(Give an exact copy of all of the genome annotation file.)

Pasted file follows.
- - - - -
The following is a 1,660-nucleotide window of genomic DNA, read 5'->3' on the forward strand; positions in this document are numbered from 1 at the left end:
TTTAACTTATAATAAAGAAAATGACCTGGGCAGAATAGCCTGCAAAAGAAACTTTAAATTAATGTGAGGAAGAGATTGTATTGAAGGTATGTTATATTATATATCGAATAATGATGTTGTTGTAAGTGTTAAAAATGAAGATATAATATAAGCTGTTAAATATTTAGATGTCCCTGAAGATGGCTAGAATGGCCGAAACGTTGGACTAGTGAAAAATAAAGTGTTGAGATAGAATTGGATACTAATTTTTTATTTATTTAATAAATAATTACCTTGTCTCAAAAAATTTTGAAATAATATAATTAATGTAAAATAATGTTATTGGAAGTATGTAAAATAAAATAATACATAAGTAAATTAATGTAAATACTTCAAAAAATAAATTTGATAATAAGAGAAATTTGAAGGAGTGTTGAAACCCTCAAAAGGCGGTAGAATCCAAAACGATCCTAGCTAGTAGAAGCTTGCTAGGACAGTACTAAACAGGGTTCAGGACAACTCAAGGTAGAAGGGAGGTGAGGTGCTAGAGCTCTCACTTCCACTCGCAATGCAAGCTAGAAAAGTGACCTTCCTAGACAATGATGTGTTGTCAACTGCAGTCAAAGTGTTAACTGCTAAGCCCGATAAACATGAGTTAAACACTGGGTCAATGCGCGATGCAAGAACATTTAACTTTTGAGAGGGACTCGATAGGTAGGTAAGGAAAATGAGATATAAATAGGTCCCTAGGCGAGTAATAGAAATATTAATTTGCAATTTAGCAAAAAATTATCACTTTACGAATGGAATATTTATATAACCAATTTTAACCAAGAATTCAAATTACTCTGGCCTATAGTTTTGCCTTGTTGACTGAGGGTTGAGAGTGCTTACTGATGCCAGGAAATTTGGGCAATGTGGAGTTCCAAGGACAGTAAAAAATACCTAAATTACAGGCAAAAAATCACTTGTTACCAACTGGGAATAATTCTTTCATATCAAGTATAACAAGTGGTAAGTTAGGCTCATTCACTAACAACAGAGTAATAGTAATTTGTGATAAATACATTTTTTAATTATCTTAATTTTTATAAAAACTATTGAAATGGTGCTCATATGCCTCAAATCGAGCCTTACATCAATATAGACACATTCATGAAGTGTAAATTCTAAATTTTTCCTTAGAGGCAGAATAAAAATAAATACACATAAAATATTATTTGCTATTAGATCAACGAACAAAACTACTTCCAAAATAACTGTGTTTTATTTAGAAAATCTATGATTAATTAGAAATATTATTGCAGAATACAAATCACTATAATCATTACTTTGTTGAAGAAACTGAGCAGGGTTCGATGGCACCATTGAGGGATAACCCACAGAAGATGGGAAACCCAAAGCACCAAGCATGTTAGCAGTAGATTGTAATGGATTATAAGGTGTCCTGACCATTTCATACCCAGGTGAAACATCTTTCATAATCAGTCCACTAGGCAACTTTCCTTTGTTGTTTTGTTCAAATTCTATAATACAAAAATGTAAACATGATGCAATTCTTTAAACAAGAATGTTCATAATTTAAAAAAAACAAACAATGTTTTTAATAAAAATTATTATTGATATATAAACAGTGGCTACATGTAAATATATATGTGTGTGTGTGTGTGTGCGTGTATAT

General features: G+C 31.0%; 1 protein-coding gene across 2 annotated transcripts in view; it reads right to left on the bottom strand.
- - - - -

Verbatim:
The following is a 1,660-nucleotide window of genomic DNA, read 5'->3' on the forward strand; positions in this document are numbered from 1 at the left end:
TTTAACTTATAATAAAGAAAATGACCTGGGCAGAATAGCCTGCAAAAGAAACTTTAAATTAATGTGAGGAAGAGATTGTATTGAAGGTATGTTATATTATATATCGAATAATGATGTTGTTGTAAGTGTTAAAAATGAAGATATAATATAAGCTGTTAAATATTTAGATGTCCCTGAAGATGGCTAGAATGGCCGAAACGTTGGACTAGTGAAAAATAAAGTGTTGAGATAGAATTGGATACTAATTTTTTATTTATTTAATAAATAATTACCTTGTCTCAAAAAATTTTGAAATAATATAATTAATGTAAAATAATGTTATTGGAAGTATGTAAAATAAAATAATACATAAGTAAATTAATGTAAATACTTCAAAAAATAAATTTGATAATAAGAGAAATTTGAAGGAGTGTTGAAACCCTCAAAAGGCGGTAGAATCCAAAACGATCCTAGCTAGTAGAAGCTTGCTAGGACAGTACTAAACAGGGTTCAGGACAACTCAAGGTAGAAGGGAGGTGAGGTGCTAGAGCTCTCACTTCCACTCGCAATGCAAGCTAGAAAAGTGACCTTCCTAGACAATGATGTGTTGTCAACTGCAGTCAAAGTGTTAACTGCTAAGCCCGATAAACATGAGTTAAACACTGGGTCAATGCGCGATGCAAGAACATTTAACTTTTGAGAGGGACTCGATAGGTAGGTAAGGAAAATGAGATATAAATAGGTCCCTAGGCGAGTAATAGAAATATTAATTTGCAATTTAGCAAAAAATTATCACTTTACGAATGGAATATTTATATAACCAATTTTAACCAAGAATTCAAATTACTCTGGCCTATAGTTTTGCCTTGTTGACTGAGGGTTGAGAGTGCTTACTGATGCCAGGAAATTTGGGCAATGTGGAGTTCCAAGGACAGTAAAAAATACCTAAATTACAGGCAAAAAATCACTTGTTACCAACTGGGAATAATTCTTTCATATCAAGTATAACAAGTGGTAAGTTAGGCTCATTCACTAACAACAGAGTAATAGTAATTTGTGATAAATACATTTTTTAATTATCTTAATTTTTATAAAAACTATTGAAATGGTGCTCATATGCCTCAAATCGAGCCTTACATCAATATAGACACATTCATGAAGTGTAAATTCTAAATTTTTCCTTAGAGGCAGAATAAAAATAAATACACATAAAATATTATTTGCTATTAGATCAACGAACAAAACTACTTCCAAAATAACTGTGTTTTATTTAGAAAATCTATGATTAATTAGAAATATTATTGCAGAATACAAATCACTATAATCATTACTTTGTTGAAGAAACTGAGCAGGGTTCGATGGCACCATTGAGGGATAACCCACAGAAGATGGGAAACCCAAAGCACCAAGCATGTTAGCAGTAGATTGTAATGGATTATAAGGTGTCCTGACCATTTCATACCCAGGTGAAACATCTTTCATAATCAGTCCACTAGGCAACTTTCCTTTGTTGTTTTGTTCAAATTCTATAATACAAAAATGTAAACATGATGCAATTCTTTAAACAAGAATGTTCATAATTTAAAAAAAACAAACAATGTTTTTAATAAAAATTATTATTGATATATAAACAGTGGCTACATGTAAATATATATGTGTGTGTGTGTGTGTGCGTGTATAT

General features: G+C 31.0%; 1 protein-coding gene across 2 annotated transcripts in view; it reads right to left on the bottom strand.